No Help in Brazil

By Kristina Randle, Ph.D., LCSW

I moved back to my native country (Brazil) after about 10 years living in the United States. Life had lots of ups and downs in the US, both due to being an immigrant and due to being married very young to an immature and mentally unstable man. About 1 year before we actually moved back we started talking about leaving the US due to the economic crisis and also because my husband’s mental health was deteriorating. We both thought the move was the right thing to do as we’d be closer to family and friends, he’d have free healthcare, and also because of better economic prospects in Brazil.

Unfortunately, since we arrived, about 18 months ago, my life has been pure hell. None of the prospects panned out, my higher ed degree is not recognized here as it was earned in the US, my husband cannot get a job, both of his parents died within 12 months of our arrival and now he’s in a heated battle with his half-brother for the inheritance. Needless to say, his mental health has become worse than ever, our financial situation is not good, and our quality of life has decreased immensely. We have moved from city to city over here and we’re now living with my parents in a tiny town in a rural area. I cannot adapt to my own country’s customs and traditions, I miss the life I had before, I get really angry for having come back, and I feel helpless and hopeless about the situation. It’d be really hard to go back to the US now that we are broke and would have no job or home to go back to.

Lots of people have been telling me I’m depressed and I need to see a psychiatrist. The town does not have one, though, so I went to a GP and complained about having sleep problems. He did not even ask me any follow up questions to diagnose depression or any other mental problem, but he right away whipped up a prescription for 20mg of Citalopram daily. I took the first pill yesterday morning and I felt extremely ill all day. I was advised to take the second pill today anyway, so I did, but I’m really nervous about it. I had tried taking Prozac about 6 months ago, which was also prescribed without any formal diagnosis by my former GP, but the side effects were so crippling that I stopped after 8 doses. Now Citalopram seems to be making me very sick as well. What if what I have is not clinical depression? Will the pills hurt? If what I have is an adjustment disorder, is this drug the best treatment option I have, considering the lack of resources in the town and my financial situation? I appreciate any help, Thank you!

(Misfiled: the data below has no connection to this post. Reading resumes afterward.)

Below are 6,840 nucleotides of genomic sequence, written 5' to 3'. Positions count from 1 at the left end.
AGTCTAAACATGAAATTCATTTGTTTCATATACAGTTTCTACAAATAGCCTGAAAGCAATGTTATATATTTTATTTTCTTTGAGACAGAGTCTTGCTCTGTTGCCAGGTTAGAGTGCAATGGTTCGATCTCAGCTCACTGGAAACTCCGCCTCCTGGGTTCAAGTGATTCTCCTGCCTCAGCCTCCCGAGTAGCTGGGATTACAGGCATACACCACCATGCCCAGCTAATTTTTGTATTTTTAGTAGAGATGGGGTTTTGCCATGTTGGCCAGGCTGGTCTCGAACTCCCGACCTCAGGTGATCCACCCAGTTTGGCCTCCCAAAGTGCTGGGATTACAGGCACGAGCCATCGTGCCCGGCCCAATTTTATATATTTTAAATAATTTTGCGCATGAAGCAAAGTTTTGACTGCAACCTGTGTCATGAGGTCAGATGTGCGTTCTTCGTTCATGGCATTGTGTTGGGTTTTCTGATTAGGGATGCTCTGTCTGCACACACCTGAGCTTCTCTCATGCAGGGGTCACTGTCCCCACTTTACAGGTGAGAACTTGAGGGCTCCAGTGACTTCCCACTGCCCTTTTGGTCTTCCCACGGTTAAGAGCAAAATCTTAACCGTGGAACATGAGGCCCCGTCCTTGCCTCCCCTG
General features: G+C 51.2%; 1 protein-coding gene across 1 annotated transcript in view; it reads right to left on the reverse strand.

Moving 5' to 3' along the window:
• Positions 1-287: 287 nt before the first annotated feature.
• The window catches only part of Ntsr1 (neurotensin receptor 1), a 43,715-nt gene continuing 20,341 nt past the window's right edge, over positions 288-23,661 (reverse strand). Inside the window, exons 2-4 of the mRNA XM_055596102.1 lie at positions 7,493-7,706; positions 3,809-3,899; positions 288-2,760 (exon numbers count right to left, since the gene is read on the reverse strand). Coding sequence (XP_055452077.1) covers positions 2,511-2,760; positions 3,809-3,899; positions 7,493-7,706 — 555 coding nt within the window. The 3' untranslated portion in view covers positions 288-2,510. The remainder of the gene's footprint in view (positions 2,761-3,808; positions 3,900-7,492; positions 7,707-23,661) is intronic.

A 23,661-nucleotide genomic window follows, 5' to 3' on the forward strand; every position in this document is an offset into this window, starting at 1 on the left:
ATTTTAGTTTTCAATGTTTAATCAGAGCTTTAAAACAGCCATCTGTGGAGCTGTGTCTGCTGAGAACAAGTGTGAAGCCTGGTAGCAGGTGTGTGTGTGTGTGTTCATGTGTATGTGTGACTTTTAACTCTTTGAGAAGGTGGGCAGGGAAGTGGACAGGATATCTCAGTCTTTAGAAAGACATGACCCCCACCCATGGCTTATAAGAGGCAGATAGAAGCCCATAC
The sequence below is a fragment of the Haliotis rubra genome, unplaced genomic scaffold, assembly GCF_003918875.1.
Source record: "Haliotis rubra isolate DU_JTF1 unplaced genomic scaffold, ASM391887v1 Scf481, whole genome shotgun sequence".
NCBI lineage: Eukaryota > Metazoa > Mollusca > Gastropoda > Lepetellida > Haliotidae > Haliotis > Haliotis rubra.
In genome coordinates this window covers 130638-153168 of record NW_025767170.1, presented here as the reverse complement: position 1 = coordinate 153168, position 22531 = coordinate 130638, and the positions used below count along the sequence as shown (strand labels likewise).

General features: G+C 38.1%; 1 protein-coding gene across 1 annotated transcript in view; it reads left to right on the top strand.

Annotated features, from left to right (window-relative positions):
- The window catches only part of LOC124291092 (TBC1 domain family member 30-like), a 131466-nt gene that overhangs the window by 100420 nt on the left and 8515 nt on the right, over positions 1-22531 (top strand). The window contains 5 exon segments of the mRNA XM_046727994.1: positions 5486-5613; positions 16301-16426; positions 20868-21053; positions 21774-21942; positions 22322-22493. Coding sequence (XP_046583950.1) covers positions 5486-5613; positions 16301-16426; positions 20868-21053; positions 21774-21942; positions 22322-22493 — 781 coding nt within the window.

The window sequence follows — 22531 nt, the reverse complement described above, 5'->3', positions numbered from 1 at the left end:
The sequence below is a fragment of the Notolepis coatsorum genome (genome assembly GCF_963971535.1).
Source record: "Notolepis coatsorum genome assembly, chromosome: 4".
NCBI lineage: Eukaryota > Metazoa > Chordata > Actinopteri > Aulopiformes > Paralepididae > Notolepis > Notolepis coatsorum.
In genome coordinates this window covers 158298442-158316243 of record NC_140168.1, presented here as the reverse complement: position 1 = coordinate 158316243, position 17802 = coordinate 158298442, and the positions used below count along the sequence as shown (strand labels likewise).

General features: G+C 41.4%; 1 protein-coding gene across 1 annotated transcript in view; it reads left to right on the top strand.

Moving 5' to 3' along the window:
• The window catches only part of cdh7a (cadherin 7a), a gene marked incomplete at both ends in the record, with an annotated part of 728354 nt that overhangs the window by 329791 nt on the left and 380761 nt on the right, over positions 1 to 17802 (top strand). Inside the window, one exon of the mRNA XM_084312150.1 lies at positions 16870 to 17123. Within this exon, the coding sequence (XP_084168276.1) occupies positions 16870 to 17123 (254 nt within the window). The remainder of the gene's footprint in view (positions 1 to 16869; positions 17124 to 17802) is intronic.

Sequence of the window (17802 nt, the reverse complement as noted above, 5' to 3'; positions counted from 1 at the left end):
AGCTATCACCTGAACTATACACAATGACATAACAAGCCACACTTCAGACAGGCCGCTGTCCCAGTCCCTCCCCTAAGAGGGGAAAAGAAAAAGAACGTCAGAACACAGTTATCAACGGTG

A. In Brazil, at least where you are located in the country, you don’t have the same kind of access to psychiatric services that you would likely have in the United States. Unfortunately, your options are limited.

Keep in mind that when beginning a new medication, it’s not unusual to experience side effects. For many medications, those side effects will subside after the first few weeks.

It is difficult to know if the type of medication that the general practitioner (GP) prescribed is the correct one for you. Finding the right medication often involves trial and error. Unfortunately, for the patient, this often means taking medications that temporarily produce unpleasant side effects.

Considering the limited psychological resources available in Brazil, you have to work with who is available. I would encourage you to report your side effects to the GP. You could also ask the GP about what other mental health services are available in the country. Ask if he or she has specific names or contacts.

The World Health Organization reports that Brazil has Psychosocial Community Centers (CAPS). CAPS seem comparable to the community mental health centers that we have in the United States. Though the CAPS program reportedly targets severely mentally ill individuals, social service workers associated with those facilities may be able to assist you in locating less intensive outpatient services.

Finally, you may want to consider returning to the United States. I understand the difficulties associated with such a move but at this point it seems as though you have nothing to gain from remaining in Brazil. The move might be difficult but the job prospects may be better in the United States than in Brazil. As you mentioned, your degree is recognized in the United States but not in Brazil. It may be something to consider. Please take care.

Dr. Kristina Randle

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Last reviewed: By John M. Grohol, Psy.D. on 15 Nov 2011

APA Reference
Randle, K. (2011). No Help in Brazil. Psych Central. Retrieved on October 21, 2014, from http://psychcentral.com/ask-the-therapist/2011/11/15/no-help-in-brazil/